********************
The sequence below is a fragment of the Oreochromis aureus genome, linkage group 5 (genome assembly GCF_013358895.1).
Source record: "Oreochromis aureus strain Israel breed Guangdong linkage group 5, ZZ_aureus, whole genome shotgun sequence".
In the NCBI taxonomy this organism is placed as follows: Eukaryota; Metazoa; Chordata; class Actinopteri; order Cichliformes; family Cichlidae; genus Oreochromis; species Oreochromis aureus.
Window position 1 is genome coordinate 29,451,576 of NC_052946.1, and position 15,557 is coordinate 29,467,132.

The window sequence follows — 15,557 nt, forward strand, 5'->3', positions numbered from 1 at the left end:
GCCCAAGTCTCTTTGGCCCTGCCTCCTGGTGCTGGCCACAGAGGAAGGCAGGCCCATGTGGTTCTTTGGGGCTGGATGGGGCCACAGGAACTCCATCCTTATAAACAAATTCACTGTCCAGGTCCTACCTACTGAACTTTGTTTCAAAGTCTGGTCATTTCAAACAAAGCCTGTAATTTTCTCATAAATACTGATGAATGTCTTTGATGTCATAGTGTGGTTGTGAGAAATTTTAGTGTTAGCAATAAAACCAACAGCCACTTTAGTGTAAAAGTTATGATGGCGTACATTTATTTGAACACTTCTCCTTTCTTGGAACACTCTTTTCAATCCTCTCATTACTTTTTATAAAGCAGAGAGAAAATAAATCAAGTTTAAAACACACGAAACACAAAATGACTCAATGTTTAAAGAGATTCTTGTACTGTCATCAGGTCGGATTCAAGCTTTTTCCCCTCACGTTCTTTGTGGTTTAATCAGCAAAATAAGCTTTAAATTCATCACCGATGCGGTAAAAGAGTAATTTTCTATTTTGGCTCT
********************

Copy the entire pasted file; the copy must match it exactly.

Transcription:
The sequence below is a fragment of the Oreochromis aureus genome, linkage group 5 (genome assembly GCF_013358895.1).
Source record: "Oreochromis aureus strain Israel breed Guangdong linkage group 5, ZZ_aureus, whole genome shotgun sequence".
In the NCBI taxonomy this organism is placed as follows: Eukaryota; Metazoa; Chordata; class Actinopteri; order Cichliformes; family Cichlidae; genus Oreochromis; species Oreochromis aureus.
Window position 1 is genome coordinate 29,451,576 of NC_052946.1, and position 15,557 is coordinate 29,467,132.

The window sequence follows — 15,557 nt, forward strand, 5'->3', positions numbered from 1 at the left end:
GCCCAAGTCTCTTTGGCCCTGCCTCCTGGTGCTGGCCACAGAGGAAGGCAGGCCCATGTGGTTCTTTGGGGCTGGATGGGGCCACAGGAACTCCATCCTTATAAACAAATTCACTGTCCAGGTCCTACCTACTGAACTTTGTTTCAAAGTCTGGTCATTTCAAACAAAGCCTGTAATTTTCTCATAAATACTGATGAATGTCTTTGATGTCATAGTGTGGTTGTGAGAAATTTTAGTGTTAGCAATAAAACCAACAGCCACTTTAGTGTAAAAGTTATGATGGCGTACATTTATTTGAACACTTCTCCTTTCTTGGAACACTCTTTTCAATCCTCTCATTACTTTTTATAAAGCAGAGAGAAAATAAATCAAGTTTAAAACACACGAAACACAAAATGACTCAATGTTTAAAGAGATTCTTGTACTGTCATCAGGTCGGATTCAAGCTTTTTCCCCTCACGTTCTTTGTGGTTTAATCAGCAAAATAAGCTTTAAATTCATCACCGATGCGGTAAAAGAGTAATTTTCTATTTTGGCTCT